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Highlights from
DNA MicroArray Image Processing Case Study

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DNA MicroArray Image Processing Case Study


Robert Bemis (view profile)


22 Oct 2002 (Updated )

Case study used in Biomedical and Image Processing seminars (highlights algorithm development).

Microarray Spot Finding Example

Microarray Spot Finding Example

This example shows a simple method for locating spots on a microarray and extracting the intensties of the spots. It can be downloaded from MATLAB Central.


Start with clean slate

clear           %empty workspace (no variables)
close all       %no figures
clc             %empty command window

Read image file

MATLAB can read many standard image formats including TIFF, GIF and BMP using the imread command. In addition, the Image Procesing Toolbox provides support for working with specialized image file formats such as DICOM. This microarray image was stored as a J-PEG file. The image is much larger than the screen size, so imshow scales it down to fit and let's you know with a warning message.

x = imread('MicroArraySlide.JPG');
imageSize = size(x)
screenSize = get(0,'ScreenSize')

title('original image')
imageSize =
        3248        1248           3
screenSize =
           1           1        1024         768
Warning: Image is too big to fit on screen; displaying at 42% scale.

Crop specified region

Next we use imcrop to extract a region of interest. You can repeat this for all print-tip blocks for a full microarray study.

y = imcrop(x,[622 2467 220 227]);
f1 = figure('position',[40 46 285 280]);

Display red & green layers

This image was stored in RGB format. We are only interested in the red and green planes. To extract the red plane, simply index layer 1. For the green plane, layer 2. Custom colormaps make visualization more intuitive. Notice that spot shapes are not necessarily the same in both colors.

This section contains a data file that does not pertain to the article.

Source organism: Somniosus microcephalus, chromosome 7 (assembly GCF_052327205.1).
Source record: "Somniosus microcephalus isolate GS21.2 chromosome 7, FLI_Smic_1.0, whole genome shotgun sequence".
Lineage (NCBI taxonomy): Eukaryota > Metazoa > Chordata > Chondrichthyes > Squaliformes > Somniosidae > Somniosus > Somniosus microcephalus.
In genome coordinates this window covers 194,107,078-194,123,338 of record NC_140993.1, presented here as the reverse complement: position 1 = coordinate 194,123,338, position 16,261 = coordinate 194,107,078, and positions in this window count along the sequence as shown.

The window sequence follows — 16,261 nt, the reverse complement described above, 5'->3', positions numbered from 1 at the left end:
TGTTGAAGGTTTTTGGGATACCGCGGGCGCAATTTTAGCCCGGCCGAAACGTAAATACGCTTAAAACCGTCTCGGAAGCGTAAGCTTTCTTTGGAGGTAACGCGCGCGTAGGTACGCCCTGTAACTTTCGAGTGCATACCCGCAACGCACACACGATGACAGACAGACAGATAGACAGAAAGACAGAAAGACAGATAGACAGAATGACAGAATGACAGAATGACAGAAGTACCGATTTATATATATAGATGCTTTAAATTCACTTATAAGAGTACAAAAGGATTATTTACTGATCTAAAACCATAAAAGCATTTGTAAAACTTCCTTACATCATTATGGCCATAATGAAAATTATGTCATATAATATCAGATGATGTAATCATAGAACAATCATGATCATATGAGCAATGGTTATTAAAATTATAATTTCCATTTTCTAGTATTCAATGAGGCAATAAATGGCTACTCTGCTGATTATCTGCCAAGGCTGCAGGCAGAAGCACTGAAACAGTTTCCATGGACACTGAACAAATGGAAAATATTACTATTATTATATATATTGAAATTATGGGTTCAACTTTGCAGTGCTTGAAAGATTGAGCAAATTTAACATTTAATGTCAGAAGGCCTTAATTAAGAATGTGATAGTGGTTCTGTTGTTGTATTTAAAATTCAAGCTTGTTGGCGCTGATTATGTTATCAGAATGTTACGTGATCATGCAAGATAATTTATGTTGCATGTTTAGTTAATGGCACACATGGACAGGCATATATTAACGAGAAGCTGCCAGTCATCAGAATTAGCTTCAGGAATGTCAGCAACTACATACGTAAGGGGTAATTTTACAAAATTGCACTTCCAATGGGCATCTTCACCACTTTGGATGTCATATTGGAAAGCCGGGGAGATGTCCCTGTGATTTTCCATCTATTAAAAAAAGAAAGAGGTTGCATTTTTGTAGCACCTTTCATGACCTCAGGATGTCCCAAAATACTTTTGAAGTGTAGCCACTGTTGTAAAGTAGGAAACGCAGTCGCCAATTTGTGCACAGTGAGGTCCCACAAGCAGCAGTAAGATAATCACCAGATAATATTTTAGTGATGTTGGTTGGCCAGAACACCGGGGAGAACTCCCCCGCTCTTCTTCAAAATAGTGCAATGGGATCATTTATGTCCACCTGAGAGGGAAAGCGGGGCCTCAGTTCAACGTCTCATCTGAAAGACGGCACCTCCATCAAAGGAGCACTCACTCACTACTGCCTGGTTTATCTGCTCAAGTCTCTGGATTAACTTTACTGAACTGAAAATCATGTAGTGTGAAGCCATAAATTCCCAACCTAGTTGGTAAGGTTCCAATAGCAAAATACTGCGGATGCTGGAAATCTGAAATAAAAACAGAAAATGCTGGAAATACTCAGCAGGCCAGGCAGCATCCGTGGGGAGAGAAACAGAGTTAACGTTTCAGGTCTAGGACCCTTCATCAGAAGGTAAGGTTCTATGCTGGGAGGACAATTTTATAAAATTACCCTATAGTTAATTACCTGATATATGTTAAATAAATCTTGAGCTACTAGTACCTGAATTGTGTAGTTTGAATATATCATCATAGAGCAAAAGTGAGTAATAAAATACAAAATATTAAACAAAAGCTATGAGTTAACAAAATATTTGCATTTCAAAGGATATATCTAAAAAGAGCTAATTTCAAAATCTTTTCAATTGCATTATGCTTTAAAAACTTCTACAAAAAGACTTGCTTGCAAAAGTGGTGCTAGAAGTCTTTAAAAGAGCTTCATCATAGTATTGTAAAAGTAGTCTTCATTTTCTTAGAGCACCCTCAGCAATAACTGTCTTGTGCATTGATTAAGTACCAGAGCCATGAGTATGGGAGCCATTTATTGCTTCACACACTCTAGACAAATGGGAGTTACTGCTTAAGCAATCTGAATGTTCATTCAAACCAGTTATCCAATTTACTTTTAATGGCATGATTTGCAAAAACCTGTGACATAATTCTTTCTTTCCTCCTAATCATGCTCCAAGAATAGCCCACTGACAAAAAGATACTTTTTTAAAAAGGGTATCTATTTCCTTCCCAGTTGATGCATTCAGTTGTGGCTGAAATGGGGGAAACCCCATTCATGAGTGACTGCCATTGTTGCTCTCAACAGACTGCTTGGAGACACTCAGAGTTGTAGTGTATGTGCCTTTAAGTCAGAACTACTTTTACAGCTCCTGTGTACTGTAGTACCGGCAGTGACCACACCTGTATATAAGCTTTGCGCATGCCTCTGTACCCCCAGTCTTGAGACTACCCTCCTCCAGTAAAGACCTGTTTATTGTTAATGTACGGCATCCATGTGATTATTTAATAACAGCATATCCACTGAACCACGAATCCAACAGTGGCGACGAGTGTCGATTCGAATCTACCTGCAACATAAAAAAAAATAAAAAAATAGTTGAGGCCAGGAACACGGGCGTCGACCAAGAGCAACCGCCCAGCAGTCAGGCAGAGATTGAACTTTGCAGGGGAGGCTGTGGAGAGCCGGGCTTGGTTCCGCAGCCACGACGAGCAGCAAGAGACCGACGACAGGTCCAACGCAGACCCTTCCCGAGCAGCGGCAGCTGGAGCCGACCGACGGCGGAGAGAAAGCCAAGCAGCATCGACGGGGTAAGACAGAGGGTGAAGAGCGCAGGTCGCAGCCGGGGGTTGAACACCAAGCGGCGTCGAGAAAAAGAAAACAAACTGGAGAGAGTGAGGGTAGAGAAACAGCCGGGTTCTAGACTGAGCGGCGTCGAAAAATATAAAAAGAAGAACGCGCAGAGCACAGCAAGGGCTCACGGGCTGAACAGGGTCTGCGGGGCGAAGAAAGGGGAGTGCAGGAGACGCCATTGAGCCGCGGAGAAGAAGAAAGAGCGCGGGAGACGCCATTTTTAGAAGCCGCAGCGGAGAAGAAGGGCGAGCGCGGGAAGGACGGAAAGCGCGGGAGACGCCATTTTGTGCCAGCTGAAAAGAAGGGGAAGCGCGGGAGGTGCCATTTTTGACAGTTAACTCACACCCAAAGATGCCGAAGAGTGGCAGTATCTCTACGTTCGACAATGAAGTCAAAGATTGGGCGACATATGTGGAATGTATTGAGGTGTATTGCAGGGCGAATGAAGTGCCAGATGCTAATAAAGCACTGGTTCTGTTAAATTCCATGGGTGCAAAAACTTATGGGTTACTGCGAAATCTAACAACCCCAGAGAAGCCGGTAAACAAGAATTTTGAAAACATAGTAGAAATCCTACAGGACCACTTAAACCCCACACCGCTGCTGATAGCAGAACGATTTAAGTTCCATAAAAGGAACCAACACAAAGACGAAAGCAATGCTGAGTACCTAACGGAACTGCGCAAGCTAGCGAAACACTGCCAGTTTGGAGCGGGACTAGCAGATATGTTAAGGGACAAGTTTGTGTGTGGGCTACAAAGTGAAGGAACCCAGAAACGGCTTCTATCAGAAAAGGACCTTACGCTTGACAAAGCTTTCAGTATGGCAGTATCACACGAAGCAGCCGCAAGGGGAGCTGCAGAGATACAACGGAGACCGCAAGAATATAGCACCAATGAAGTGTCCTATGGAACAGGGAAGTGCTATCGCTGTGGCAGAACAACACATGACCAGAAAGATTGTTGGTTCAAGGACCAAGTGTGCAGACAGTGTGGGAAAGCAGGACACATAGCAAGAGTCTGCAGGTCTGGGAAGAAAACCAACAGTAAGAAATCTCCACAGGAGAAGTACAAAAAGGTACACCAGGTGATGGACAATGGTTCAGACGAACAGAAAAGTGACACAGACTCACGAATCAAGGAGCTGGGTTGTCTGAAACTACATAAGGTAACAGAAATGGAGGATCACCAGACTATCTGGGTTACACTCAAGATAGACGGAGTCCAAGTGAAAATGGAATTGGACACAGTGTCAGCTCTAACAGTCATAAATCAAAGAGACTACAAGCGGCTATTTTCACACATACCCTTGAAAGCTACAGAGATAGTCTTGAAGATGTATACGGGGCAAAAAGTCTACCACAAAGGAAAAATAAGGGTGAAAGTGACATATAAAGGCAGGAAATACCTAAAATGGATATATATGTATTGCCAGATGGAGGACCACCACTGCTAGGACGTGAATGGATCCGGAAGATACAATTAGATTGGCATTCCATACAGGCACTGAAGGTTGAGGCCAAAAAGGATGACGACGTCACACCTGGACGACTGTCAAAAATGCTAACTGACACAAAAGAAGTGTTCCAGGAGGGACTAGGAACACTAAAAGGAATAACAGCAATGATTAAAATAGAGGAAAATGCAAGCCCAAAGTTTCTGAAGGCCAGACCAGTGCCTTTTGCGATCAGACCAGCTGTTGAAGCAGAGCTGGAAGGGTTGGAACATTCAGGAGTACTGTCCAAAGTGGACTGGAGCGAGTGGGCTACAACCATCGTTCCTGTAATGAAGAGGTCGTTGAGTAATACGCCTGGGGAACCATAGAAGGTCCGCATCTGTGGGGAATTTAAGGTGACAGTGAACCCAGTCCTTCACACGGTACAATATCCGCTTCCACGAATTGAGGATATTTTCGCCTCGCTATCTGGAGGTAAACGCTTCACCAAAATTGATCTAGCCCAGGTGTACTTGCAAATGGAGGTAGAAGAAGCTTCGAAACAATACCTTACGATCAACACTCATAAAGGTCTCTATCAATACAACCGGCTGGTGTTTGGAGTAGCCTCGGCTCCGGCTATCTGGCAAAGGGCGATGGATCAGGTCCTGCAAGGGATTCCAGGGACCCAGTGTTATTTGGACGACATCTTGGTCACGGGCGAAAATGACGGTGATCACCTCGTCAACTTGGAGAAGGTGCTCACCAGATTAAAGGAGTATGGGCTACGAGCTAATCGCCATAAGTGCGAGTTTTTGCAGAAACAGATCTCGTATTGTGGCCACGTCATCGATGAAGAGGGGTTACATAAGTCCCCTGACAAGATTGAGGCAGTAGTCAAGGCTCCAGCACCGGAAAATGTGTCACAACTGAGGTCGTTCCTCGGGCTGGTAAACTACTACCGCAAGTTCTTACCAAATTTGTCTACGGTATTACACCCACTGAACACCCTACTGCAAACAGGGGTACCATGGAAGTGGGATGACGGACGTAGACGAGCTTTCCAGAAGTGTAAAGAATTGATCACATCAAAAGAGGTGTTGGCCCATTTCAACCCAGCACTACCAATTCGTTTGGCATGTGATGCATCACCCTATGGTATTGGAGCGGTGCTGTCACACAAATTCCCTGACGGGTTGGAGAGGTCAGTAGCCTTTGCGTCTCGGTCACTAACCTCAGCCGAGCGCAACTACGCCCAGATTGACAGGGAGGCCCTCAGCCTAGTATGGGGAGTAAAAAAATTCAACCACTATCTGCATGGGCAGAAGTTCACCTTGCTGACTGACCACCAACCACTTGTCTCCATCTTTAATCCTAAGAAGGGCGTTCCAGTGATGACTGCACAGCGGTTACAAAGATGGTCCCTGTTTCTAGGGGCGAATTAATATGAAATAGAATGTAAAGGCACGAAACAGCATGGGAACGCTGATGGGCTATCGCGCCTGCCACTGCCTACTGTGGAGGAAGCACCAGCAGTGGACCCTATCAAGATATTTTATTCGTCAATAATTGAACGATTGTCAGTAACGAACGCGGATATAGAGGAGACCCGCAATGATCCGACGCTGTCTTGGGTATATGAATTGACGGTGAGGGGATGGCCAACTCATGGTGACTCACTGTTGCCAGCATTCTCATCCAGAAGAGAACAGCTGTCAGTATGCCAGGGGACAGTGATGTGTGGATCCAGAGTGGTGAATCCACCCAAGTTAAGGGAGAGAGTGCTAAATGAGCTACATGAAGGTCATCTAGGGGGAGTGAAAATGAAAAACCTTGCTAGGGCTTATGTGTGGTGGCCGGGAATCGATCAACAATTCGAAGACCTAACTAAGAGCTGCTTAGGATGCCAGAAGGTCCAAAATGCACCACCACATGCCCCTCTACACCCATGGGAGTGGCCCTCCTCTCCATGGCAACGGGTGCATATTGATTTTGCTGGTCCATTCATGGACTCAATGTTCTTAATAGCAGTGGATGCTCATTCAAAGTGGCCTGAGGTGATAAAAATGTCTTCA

f2 = figure('position',[265 163 647 327]);
redMap = gray(256);
redMap(:,[2 3]) = 0;
axis off
title('red (layer 1)')
greenMap = gray(256);
greenMap(:,[1 3]) = 0;
axis off
title('green (layer 2)')

Convert RGB image to grayscale for spot finding

Initially we care more about where the spots are located than their red and green intensities. Converting from RGB color to grayscale allows us to focus first on spot locations.

z = rgb2gray(y);

Create horizontal profile

We are looking for a regular grid of spots so we start by looking at the mean intensity for each column of the image. This will help us identify where the centres of the spots are and where the gaps between the spots can be found.

xProfile = mean(z);
f2 = figure('position',[39 346 284 73]);
title('horizontal profile')
axis tight

Estimate spot spacing by autocorrelation

Ideally the spots would be periodicaly spaced consistently printed, but in practice they tend to have different sizes and intensities, so the horizontal profile is irregular. We can use autocorrelation to enhance the self similarity of the profile. The smooth result promotes peak finding and estimation of spot spacing. The Signal Processing Toolbox allows easy computation of the autocorrelation function using the xcov command.